A website has been launched promising cash rewards for anyone who provides information on “wanted” anti-government protesters.
The rewards range from HK$200,000 to HK$1 million for information on key protesters. The number one request listed on the website was for information on who removed a Chinese flag near the Tsim Sha Tsui Star Ferry terminal and threw it into the sea. The website said the incident on August 3 was what prompted the website’s launch.
According to a “WHOIS” search of the domain name, the website was registered on August 12 by a person named Leung Chun-ying – the same name as the former chief executive of Hong Kong. Leung posted an ad for the website on his personal Facebook page on Tuesday.
The website said: “We come from different sectors of society, and we hope Hong Kong can return to calmness as soon as possible. The rewards come from the public entirely and we will crowdfund in the future.”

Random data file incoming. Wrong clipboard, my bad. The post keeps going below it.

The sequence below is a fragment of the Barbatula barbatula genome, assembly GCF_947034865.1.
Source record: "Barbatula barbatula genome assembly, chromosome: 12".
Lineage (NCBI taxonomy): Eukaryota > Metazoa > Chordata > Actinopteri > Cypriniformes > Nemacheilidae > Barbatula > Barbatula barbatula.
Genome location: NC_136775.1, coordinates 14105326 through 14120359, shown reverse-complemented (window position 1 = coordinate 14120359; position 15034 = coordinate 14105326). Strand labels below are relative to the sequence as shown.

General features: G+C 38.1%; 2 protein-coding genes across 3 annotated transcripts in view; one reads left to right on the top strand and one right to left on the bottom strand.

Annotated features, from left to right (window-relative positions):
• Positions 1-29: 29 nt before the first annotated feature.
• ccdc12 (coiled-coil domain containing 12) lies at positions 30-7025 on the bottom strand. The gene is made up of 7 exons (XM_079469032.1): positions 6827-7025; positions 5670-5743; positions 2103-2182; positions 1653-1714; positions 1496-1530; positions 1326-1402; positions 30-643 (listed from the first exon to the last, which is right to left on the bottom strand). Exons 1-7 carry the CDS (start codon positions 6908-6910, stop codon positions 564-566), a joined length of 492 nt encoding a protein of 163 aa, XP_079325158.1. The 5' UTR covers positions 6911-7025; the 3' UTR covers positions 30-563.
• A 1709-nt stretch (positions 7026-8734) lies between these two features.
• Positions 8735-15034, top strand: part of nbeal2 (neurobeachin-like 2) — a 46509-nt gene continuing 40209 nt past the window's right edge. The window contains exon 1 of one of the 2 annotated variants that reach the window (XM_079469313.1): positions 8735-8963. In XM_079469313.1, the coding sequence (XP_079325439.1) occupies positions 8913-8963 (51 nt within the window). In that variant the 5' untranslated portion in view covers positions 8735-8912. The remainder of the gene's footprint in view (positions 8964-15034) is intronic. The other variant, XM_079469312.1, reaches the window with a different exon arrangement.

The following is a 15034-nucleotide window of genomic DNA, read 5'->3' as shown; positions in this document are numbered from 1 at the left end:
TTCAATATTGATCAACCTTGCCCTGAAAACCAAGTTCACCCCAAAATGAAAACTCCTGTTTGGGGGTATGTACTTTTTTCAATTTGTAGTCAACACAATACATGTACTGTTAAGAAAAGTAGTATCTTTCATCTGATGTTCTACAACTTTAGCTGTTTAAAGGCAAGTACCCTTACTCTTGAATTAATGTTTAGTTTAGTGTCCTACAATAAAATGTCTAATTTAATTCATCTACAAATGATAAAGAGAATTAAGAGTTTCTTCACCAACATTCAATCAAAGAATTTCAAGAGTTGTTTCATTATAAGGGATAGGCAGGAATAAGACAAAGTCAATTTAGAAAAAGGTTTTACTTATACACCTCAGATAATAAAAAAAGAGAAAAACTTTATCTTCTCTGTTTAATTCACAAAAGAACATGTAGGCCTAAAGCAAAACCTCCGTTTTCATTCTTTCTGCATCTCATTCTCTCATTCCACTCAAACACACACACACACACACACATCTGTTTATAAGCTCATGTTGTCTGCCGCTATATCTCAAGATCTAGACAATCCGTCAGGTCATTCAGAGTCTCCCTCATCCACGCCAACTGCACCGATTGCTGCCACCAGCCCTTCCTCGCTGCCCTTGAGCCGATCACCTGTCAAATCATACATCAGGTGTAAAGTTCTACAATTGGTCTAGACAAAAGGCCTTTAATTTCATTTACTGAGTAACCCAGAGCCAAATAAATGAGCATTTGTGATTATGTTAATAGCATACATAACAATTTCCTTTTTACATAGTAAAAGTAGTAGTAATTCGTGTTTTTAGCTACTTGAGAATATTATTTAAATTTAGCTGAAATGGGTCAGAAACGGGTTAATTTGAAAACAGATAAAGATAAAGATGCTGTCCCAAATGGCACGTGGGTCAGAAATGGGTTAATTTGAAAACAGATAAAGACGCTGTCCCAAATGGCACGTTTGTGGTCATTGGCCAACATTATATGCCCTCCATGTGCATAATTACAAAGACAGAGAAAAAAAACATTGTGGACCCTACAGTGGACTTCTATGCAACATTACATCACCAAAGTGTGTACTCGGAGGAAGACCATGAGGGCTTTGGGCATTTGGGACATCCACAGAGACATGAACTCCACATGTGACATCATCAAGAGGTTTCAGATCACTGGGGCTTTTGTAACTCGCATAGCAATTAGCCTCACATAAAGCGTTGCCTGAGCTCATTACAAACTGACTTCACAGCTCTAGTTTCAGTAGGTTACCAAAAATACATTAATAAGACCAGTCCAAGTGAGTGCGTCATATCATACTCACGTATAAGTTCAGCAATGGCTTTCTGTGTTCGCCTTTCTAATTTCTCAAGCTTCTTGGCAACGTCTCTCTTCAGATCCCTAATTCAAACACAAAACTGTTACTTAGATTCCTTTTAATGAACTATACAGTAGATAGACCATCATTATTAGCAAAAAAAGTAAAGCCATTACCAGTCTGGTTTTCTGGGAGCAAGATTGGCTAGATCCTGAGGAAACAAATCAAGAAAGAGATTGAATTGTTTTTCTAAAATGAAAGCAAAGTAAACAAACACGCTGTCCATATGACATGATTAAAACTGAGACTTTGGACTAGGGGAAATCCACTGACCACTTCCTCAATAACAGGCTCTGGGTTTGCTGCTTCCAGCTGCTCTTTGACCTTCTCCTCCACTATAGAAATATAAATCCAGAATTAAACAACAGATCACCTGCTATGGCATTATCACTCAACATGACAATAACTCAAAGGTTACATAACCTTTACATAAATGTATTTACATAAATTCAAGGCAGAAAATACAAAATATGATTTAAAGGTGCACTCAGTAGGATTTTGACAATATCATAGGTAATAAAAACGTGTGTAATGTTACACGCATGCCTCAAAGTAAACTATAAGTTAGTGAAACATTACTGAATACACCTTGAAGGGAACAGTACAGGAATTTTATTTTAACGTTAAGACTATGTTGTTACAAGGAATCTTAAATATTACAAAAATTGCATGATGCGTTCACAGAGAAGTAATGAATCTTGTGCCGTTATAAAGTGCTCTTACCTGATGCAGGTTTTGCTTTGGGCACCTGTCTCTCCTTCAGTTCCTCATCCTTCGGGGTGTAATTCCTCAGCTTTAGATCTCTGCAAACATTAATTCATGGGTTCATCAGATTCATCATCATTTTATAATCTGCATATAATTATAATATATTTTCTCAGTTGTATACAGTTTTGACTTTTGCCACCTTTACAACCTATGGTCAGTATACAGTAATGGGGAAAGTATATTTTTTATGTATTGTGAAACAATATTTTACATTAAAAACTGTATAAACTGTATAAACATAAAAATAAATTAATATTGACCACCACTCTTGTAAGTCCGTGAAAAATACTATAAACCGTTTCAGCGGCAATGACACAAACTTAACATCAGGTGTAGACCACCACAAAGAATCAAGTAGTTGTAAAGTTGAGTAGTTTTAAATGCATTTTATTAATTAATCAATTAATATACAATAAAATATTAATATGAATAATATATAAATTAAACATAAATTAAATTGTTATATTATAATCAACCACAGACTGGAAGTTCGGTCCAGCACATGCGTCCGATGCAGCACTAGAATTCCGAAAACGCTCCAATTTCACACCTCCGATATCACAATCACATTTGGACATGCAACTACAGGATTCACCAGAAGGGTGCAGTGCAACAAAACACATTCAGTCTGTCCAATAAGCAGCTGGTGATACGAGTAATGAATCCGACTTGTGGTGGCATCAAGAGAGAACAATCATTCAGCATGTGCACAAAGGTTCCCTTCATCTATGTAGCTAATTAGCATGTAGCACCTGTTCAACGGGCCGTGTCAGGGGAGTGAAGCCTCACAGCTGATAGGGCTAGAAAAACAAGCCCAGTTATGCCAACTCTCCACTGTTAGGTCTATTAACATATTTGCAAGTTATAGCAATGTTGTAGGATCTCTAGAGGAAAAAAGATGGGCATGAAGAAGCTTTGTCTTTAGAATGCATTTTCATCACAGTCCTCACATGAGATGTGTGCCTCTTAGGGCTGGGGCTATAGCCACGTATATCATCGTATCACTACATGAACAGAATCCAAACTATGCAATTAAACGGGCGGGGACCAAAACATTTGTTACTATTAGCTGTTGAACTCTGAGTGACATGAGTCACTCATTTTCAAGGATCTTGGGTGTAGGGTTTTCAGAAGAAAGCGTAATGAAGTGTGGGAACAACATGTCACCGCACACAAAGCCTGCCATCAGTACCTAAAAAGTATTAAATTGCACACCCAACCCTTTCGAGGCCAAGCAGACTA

The site invited visitors to provide information on 30 incidents that have taken place during the unrest of recent months, including occasions where protesters threw ink at the national emblem at Sai Wan’s China office and spray-painted the regional emblem at the Legislative Council. It also sought leads on the violent clashes at the airport and other locations.
It said the identities of those who call the hotline will be confidential and a professional team will follow up.
When an HKFP staffer called the number, an automated message invited the caller to leave their contact details.
According to the site, the reward will be paid – either in full or pro-rata – to anyone who provides information within a valid period, leading to the arrest and satisfactory prosecution of the culprits. “Satisfactory prosecution” meant that the arrested person is found to have a case to answer at the Magistrates’ Courts, District Court or Court of First Instance, the website stated.
On Tuesday, the Hong Kong police said that they have arrested 883 people since June, including 136 who have been prosecuted. 205 police officers have been injured since June, they said.
Large-scale peaceful protests against the ill-fated extradition bill have morphed into – sometimes violent – displays of dissent over Beijing’s encroachment. Demonstrators continue to demand a complete withdrawal of the controversial bill, a fully independent probe into police behaviour, amnesty for those arrested, universal suffrage and a halt to the characterisation of protests as “riots.”
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